I saved no money. I traveled. I spent the money, I did whatever. For that year, it was really about the experience – but in retrospect, it was really, really crappy pay…


  10. rosmar writes,

    Now that we are budgeting for adoption, I am realizing how expensive day care is. It ranges around here from $650/month to more than a thousand a month, for one child. So a minimum of a quarter of my take home pay.

    It is a lot. And say this is for roughly “full-time” daycare, 40 hours a week or 160 hours a month. That means that you’re paying between 4 and 6 dollars an hour. At a 1:3 teacher-child ratio (which I’ve seen, and which I believe is mandated for little kids, in many states), that means the daycare is taking in $12-$18 dollars per teacher-hour. Of course there’s no way all of that can flow into the teachers’ pockets, so there’s no way such a daycare can afford to pay a living wage.

    I don’t have an answer. But raising children takes a lot of (somebody’s) time, and people’s time is expensive. If you see a situation where something intrinsically time-consuming appears “affordable”, scratch beneath the surface and you’ll find some form of exploitation.


  11. As other parents have written (and as I wrote in the shirking post), in many places daycare is so expensive for parents (as I mentioned around $800-1400 a month, depending the on facility and its geographic location) that it takes up all their spare pay. Of course it is particularly burdensome for my family, since we have two households. But generally speaking, it is very expensive for families. So I don’t think you can frame the question in terms of what individuals will pay for (though obviously the rich ruthlessly exploit poor and particularly immigrant women as nannies). I’m aware that the annual income my shared-nanny gets is pitiful (though it is a living wage + paid vacation, though no health care;she gets $12 per hour from us and $13 from the other family w/ two children to our one. We also paid our previous sitter $12 hr for part time work). But seriously, if we paid more we would go broke. In many dual income families most of the wife’s wages go to childcare. Day care can be exploitative b/c many working families are desperate, not because parents set out to save a couple of bucks at someone else’s expense.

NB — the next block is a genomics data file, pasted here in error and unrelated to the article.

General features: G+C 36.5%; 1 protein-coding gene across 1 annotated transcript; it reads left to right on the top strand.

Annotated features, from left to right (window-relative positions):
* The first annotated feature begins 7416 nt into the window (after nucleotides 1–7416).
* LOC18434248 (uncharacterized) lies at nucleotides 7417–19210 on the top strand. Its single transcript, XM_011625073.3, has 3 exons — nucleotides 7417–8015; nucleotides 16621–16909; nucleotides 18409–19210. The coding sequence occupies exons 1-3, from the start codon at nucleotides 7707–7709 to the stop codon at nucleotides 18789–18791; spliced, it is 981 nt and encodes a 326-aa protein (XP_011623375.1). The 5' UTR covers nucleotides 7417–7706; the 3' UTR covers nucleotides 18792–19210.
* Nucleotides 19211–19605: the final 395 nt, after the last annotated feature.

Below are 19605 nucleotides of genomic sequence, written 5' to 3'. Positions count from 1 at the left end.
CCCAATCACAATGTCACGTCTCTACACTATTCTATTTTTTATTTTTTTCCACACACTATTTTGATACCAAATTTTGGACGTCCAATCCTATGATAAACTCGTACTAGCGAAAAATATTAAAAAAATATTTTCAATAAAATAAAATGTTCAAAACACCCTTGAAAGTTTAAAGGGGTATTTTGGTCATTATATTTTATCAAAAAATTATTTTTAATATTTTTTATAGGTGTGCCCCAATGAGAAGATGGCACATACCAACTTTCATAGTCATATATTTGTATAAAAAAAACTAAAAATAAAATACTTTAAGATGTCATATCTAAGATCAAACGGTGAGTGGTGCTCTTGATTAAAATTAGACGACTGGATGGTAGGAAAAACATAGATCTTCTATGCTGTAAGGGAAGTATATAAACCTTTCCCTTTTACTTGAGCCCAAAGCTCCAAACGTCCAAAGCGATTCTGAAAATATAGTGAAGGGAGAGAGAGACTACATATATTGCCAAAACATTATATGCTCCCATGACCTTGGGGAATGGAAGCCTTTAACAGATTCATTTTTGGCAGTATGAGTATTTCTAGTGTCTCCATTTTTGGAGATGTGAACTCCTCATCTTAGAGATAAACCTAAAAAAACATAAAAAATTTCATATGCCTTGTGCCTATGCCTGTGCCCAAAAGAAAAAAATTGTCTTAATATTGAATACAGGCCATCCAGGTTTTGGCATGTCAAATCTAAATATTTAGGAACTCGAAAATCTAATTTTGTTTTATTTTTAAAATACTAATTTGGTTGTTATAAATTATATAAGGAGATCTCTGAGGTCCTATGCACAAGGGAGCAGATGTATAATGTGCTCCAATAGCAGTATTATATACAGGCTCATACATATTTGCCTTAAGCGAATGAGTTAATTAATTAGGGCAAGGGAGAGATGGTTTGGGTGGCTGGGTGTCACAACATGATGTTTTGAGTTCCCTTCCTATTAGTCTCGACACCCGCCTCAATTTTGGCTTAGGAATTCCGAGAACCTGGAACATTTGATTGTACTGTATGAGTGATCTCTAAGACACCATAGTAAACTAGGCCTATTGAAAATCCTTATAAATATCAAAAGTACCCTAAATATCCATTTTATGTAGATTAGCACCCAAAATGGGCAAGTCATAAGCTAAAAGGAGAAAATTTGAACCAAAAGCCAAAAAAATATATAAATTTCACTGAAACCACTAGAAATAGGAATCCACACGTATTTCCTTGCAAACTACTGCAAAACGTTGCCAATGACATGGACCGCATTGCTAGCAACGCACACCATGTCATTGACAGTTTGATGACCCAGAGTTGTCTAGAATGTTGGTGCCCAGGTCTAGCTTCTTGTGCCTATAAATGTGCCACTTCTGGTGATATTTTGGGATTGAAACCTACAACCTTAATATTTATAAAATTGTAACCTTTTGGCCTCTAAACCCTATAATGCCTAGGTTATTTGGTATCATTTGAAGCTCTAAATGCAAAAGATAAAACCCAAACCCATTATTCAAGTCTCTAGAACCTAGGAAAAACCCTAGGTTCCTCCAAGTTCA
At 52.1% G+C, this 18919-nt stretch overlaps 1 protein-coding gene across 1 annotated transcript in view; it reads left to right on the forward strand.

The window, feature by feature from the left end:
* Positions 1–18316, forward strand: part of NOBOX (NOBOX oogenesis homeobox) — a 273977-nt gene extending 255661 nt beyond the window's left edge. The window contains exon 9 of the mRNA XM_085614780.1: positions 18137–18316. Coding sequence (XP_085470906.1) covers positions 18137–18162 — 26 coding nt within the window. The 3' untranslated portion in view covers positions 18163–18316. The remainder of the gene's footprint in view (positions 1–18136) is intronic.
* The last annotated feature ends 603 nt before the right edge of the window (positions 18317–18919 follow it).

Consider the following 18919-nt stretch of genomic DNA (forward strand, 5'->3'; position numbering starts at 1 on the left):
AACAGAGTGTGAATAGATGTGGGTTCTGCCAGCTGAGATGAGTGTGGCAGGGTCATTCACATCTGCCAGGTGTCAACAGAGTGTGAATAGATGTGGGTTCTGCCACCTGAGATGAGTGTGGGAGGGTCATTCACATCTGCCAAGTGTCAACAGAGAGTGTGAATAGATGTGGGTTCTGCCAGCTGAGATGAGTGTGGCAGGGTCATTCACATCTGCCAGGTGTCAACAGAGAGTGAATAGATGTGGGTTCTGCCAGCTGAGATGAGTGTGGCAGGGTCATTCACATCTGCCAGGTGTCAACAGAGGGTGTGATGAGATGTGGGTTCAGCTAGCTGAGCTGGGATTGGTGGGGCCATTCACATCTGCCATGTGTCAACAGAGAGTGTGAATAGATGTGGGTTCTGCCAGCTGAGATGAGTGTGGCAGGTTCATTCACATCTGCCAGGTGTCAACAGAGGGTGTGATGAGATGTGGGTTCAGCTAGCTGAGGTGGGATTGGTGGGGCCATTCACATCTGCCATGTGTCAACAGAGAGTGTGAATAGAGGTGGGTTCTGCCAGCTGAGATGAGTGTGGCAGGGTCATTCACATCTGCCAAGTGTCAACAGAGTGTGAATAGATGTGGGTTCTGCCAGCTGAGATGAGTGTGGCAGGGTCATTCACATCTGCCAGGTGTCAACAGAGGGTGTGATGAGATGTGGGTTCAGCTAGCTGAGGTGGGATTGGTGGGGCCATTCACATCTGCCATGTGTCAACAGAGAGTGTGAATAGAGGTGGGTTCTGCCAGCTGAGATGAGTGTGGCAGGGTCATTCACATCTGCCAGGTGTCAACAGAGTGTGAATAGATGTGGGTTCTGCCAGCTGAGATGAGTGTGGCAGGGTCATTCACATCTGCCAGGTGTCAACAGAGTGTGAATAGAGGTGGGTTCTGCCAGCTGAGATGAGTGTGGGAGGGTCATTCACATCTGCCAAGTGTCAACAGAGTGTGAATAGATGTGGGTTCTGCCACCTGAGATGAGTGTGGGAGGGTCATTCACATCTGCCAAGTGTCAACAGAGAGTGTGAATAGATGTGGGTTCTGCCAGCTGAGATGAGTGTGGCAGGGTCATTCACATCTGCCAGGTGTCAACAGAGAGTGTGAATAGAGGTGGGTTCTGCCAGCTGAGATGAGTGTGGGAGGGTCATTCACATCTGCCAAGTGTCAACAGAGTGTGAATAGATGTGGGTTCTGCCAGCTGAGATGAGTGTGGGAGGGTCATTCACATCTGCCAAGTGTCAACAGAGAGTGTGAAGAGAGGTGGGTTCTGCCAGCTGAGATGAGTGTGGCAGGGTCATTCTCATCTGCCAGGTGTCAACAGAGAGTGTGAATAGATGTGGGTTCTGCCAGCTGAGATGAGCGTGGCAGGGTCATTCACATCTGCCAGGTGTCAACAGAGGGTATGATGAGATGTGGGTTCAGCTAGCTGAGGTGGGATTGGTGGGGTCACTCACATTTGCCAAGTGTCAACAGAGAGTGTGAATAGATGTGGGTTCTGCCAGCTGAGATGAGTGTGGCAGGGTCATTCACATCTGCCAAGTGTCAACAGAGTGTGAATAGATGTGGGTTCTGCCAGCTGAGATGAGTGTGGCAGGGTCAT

When I talk about the need for affordable daycare, I’m not talking about slashing prices at the expense of day care providers – I’m talking about gov’t subsidization. And frankly, I think we don’t subsidize day care because as a society Americans a) seem to hate all benefits that come from the gov’t and (b) secretly think women should be home with their children anyway.


  12. PS I just wanted to add that I totally agree with Susan’s astute point: “we say we like children, but our public policy is totally anti-family.”


  13. I know that free, 24-hr drop in childcare was a major demand of the 70s feminist manifestos I’ve read, along with abortion on demand and the right to not shave our legs. It’s just weird how far social pushback has moved us to ask for less and still feel like we are out of line for asking for too much.

    Someone bought the little house next door to my favorite coffee shop and then donated it to this charity/social group for free. The _____ ______ House fixed it up and ran some big donation campaigns and then opened it as free toddler childcare for all those families in apartments surrounding me (well, ok, I’m sure not _all_; it’s a small house). I don’t know where those women work precisely, but I’ve seen them drop off their kids and I can tell you they don’t own cars and don’t speak English — so I’m sure it’s great for them to have free childcare within a block of their home. I just wish this cool little program could be expanded.